Following a wave of news stories about violent street crimes, the Jakarta Police announced that they would conduct a month-long operation against thieves and other street criminals from early July to early August in order to make Jakarta safer before the start of the Asian Games on August 18. In mid-July, they released the results of the first nine days of the operation, from July 3-12. It showed that officers had arrested 320 criminals, 52 of which were shot for allegedly attempting to resist in some way and 11 of whom were killed.
GIAT OPS CIPKON SIANG HARI POLSEK PANCORANPolsek Pancoran Laksanakan Ops.Cipta Kondisi siang Rabu, tanggal 11 Juli…
It seemed like the police were proud of the accomplishment, but rather than receiving praise they got heavy criticism from numerous parties over the shockingly high number of shootings. Officers taking part in the operation had been instructed to “act decisively” aka not hesitate to shoot suspects if they attempted to resist, which activists denounced as a violation of basic human rights opening the door to extrajudicial killings by the police.
Concerns over the large number of shootings fortunately led to more than just criticism but also action on the part of the National Government’s Ombudsman office, which opened an investigation into the Jakarta Police’s operation.
Today, a member of the Ombudman team tasked with the investigation, Adrianus Eliasta Meliala, said he was disappointed with the Jakarta Police for not providing his office with any of their data from the operation, including the number of suspects shot, arrested and killed July 3 until today.
“We are disappointed, we asked for the data in written form, but it has not been given,” Adrianus told Tempo today.
The Ombudsman official said he had a meeting with senior police officers on Friday to discuss the shootings and hear the police’s explanation for their high numbers. He also asked for the data on the rest of the operation but until now has not received anything.
Adrianus said that his investigation was focused on trying to determine whether the shootings were done extra-judicially or not. Therefore he needed the police’s data to check on things such as if acting officers had warrants and whether testimony about the shootings matched forensic data from the victims.
According to the Ombudsman official, the police gave him various excuses for not releasing their data to him, including data on injured suspect still needing to be gathered from various hospitals as well as general business ahead of the Asian Games.
Although the number is not official, the head of forensic medicine at Kramat Jati Police Hospital, Commissioner Edi Purnomo, said 15 suspects had been killed over the course of three weeks of the operation. Police stopped releasing official data on the operation after the second week following the criticism.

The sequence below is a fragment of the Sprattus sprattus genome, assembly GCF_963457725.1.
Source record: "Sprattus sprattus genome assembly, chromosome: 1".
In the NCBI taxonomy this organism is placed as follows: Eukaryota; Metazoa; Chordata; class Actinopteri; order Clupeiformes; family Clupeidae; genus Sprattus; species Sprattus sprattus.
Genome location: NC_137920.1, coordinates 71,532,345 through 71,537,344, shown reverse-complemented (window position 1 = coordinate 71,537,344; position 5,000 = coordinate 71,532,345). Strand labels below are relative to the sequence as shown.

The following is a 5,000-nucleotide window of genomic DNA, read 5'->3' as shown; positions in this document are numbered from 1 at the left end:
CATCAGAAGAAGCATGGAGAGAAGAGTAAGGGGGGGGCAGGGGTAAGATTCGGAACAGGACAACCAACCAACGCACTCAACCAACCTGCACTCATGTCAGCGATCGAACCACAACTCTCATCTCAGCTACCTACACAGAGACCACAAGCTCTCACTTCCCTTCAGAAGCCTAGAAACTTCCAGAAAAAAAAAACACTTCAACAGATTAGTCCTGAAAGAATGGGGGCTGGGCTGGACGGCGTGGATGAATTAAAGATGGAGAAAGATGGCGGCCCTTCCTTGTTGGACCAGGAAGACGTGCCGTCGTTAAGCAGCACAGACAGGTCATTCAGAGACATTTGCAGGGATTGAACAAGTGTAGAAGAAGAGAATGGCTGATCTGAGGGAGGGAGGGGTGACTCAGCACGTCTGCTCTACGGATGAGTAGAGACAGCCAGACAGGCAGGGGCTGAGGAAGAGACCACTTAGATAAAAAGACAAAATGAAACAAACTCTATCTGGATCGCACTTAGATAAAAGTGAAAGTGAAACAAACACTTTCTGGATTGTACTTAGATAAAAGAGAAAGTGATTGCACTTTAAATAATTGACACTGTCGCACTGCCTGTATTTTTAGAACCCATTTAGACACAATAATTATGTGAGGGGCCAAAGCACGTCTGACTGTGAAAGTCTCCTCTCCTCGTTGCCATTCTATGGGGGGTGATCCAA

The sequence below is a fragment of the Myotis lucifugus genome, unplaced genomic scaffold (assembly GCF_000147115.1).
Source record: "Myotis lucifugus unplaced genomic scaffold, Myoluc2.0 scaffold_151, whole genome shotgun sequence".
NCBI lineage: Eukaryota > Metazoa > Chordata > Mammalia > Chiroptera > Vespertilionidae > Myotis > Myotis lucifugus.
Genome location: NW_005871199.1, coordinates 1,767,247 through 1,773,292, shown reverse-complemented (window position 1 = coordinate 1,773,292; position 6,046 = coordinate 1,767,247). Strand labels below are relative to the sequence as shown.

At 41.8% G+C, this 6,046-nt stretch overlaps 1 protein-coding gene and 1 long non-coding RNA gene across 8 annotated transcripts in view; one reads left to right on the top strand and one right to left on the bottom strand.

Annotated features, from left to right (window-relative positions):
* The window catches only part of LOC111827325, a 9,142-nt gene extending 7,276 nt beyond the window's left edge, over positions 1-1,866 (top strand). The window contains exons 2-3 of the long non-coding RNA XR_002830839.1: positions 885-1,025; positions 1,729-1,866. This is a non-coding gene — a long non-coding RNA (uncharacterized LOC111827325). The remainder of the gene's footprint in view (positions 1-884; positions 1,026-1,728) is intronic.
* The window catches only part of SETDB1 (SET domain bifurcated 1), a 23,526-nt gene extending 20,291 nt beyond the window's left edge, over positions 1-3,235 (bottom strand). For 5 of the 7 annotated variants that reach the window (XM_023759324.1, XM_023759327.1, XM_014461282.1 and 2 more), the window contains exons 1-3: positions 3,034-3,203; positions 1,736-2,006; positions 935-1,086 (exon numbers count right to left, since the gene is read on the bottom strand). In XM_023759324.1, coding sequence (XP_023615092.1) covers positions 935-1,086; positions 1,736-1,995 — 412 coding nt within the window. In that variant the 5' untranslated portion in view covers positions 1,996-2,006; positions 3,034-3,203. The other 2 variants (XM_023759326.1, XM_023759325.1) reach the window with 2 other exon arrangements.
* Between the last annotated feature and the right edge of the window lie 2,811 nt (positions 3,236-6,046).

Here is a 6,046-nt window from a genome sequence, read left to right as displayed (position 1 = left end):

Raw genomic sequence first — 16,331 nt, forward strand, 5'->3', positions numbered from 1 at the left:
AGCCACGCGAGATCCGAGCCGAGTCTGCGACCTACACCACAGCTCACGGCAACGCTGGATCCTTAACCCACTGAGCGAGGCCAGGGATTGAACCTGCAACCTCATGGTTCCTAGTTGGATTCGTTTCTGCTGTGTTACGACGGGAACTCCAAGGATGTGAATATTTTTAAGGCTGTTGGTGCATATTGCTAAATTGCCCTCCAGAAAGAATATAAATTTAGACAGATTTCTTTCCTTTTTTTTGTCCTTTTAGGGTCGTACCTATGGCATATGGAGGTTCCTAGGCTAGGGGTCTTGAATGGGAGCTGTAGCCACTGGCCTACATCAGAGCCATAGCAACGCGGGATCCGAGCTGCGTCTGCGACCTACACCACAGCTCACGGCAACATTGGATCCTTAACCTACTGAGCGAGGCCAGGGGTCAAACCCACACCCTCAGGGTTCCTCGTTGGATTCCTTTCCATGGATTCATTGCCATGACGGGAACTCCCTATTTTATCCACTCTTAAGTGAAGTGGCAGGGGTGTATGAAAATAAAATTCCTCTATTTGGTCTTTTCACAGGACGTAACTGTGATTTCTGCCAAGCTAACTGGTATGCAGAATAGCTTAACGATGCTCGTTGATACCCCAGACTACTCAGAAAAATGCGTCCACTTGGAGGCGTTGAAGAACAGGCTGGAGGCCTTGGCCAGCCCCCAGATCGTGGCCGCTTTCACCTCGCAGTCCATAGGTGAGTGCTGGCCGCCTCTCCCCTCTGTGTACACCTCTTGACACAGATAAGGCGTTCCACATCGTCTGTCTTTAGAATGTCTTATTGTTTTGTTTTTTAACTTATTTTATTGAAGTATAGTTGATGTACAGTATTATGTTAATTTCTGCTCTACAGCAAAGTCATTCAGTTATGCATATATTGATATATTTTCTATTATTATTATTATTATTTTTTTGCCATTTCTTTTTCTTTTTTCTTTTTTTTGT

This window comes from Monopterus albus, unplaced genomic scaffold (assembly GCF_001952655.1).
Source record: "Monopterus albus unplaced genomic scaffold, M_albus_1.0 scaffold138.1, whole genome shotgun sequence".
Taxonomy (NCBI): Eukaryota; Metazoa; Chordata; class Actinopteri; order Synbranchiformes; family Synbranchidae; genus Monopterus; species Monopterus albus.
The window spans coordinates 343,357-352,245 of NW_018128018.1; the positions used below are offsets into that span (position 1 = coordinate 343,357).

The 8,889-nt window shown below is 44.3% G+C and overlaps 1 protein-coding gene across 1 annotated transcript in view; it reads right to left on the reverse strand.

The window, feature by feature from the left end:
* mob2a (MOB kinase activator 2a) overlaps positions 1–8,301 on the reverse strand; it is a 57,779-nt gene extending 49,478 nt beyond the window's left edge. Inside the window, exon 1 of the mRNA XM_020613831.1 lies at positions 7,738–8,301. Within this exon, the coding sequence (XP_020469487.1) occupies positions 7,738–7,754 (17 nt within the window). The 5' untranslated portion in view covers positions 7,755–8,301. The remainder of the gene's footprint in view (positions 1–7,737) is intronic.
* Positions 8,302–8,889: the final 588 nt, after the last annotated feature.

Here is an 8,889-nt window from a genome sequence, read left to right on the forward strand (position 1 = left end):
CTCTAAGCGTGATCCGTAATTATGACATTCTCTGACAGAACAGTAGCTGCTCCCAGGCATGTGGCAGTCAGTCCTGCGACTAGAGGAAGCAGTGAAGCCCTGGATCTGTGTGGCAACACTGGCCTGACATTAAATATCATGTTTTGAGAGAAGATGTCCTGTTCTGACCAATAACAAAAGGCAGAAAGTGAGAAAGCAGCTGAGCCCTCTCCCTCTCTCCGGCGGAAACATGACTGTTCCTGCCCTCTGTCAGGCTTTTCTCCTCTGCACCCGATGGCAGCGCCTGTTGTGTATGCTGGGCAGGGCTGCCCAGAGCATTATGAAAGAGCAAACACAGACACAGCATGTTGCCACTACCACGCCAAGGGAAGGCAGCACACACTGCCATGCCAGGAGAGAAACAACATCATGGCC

The anti-street crime operation involves around 1,000 officers divided into 16 teams tasked with monitoring certain areas of the capital prone to crime including bus terminals, train stations, shopping centers and highways.
The National Commission on Human Rights (Komnas HAM) and the Commission for the Disappeared and Victims of Violence (KontraS) criticized the police operation and warned that it was reminiscent of law enforcement under Suharto’s New Order dictatorship.
“Playing around with shooting thieves, what’s the difference between them (the police) and what happened during the Petrus incidents,” said National Commissioner of Human Rights, Sandrayati Moniaga on July 12 as quoted by Tempo
(Petrus referring to “penembakan misterius” or the mysterious shootings that took place from 1983-1985 involving thousand of suspected criminals who were mysteriously shot to death by undercover snipers and had their bodies placed in public places as a crime deterrent. Philippines President Rodrigo Duterte’s allegedly said that his his bloody war on drugs was directly inspired by the Petrus killings.)
The director of the Jakarta Legal Aid Institute, Alghifarri Aqsa, has urged victims of police shootings and their families to report unlawful actions and called on the police to reevaluate the policy, saying that it was not about protecting thieves but protecting the principle that suspects must be considered innocent until proven guilty in a court of law.